Spring Garden House (Frankford House) and Farmyard on 1.7 acres with an adjacent 7.4 acres of Agricultural Land located at Kilcormac Co. Offaly.
Leahy Midland Auctioneers & BER Assessors are delighted to bring to the market this iconic property famously known as Spring Garden House (Frankford House) and farmyard on 1.7 acres with an adjacent 7.4 acres of Agricultural Land located at Kilcormac Co. Offaly.
The Spring Garden House and Farmyard is a notably complete complex evolving over the late Georgian and Victorian period, with most fabric and finishes intact. It is a good example of a modest gentleman’s farm house with attached dispensary and farm complex, located on the fringe of the village core.
The attached farmyard is a good example of a courtyard complex of outbuildings, which has some
fine examples of stone masonry, reflective of the importance of farming activity to the occupants
and within the surrounding area. The physical characteristics of the buildings are reflective of the
changes in building fashions and technology which span the late Georgian to the later Victorian
The main house shows evidence of at least two phases of rebuilding or remodelling, although the
late Georgian core appears to be intact. It is representative of the simple architecture of County
Offaly, in the form of a plain symmetrical box with hipped roof, clipped eaves and modest
adornments confined to a timber rope moulding around the door. The rope moulding is usual in the
regional context, although examples of the type are seen elsewhere.
The house has connections with the Stoney family, a prosperous landowning Protestant family, who
were significant landlords in the area. Although the Kilcormac Stoneys were something of an outlier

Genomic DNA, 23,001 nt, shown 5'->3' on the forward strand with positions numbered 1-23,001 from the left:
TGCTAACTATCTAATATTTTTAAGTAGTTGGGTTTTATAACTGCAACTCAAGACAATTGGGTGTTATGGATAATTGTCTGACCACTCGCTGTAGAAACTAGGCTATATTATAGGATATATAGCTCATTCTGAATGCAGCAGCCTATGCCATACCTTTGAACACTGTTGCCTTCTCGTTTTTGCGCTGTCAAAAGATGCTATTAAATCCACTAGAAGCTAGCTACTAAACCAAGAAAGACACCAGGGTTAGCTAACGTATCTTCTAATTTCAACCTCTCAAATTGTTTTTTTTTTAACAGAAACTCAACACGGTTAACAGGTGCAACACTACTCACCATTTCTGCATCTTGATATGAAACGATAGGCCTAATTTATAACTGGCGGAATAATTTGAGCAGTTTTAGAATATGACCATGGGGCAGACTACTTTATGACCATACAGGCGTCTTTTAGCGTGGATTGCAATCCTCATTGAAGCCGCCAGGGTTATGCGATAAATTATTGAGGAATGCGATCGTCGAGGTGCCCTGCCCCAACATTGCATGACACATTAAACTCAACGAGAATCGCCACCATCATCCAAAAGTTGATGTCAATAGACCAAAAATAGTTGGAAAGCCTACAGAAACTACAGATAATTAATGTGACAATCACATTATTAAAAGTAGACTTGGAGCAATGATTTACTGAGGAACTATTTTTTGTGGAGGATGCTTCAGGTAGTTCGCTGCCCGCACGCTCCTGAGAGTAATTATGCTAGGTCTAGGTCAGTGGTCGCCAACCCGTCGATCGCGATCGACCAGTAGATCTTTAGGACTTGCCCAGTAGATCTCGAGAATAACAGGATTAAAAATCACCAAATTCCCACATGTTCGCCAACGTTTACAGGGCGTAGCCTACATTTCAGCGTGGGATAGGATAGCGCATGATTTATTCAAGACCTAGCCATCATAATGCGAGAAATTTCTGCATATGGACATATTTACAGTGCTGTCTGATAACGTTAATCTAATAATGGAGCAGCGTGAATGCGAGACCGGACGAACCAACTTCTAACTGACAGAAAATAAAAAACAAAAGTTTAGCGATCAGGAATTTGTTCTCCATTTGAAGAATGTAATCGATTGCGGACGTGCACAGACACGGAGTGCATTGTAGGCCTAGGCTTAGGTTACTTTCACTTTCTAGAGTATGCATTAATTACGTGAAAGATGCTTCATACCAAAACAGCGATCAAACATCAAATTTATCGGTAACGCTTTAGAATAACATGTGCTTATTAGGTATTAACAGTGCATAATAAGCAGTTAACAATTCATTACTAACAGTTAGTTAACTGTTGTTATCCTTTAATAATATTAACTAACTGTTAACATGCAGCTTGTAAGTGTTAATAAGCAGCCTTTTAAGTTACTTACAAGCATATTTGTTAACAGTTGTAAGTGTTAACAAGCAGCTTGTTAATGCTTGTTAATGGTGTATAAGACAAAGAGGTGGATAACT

within the wider Stoney genealogy, Spring Garden House is an example of the wider economic
structure of rural Irish society in the eighteenth and nineteenth centuries. It is also representative of
the role of the Irish Land Commission in the first part of the twentieth century.
The configuration of the house and annexe are indicative of the late nineteenth century mix of uses
of the house as a combined residence and dispensary while under the ownership of the former
Deputy Surgeon General Andrew Acres Stoney, who operated as a local doctor after his retirement.
The house therefore had an important community and social function.
The farm, associated walled garden and well are indicative of the self-sufficiency which was
embedded in prosperous nineteenth-century Irish farm dwellings. The spread of uses listed in
primary documentation gives insight as to the working of a substantial, if modest, gentleman’s farm.
Interior finishes, fittings and fixtures are significant in terms of the phasing and development of the
house, and the work of artisan craftspeople in the nineteenth century. The mural and graffiti are significant aspects of the interior of the house. The mural is reflective of the farming concerns of the Stoney family, how they viewed themselves and their connection with the surrounding land. The graffiti tells of a later phase of the history of the house, social and political context, and the concerns of subsequent owners.
The complex has present-day significance as a substantial vacant site in close proximity to the town
of Kilcormac, comprised of high-quality historic buildings and land, which may contribute to the
quality and amenity of the built environment.
There are associations with military heritage as well as links to national and international
engineering heritage. Although commensurate with its status, the house also tells an interesting
story of the women who were associated with it, particularly Anne Dunne and the women in the
wider Stoney family.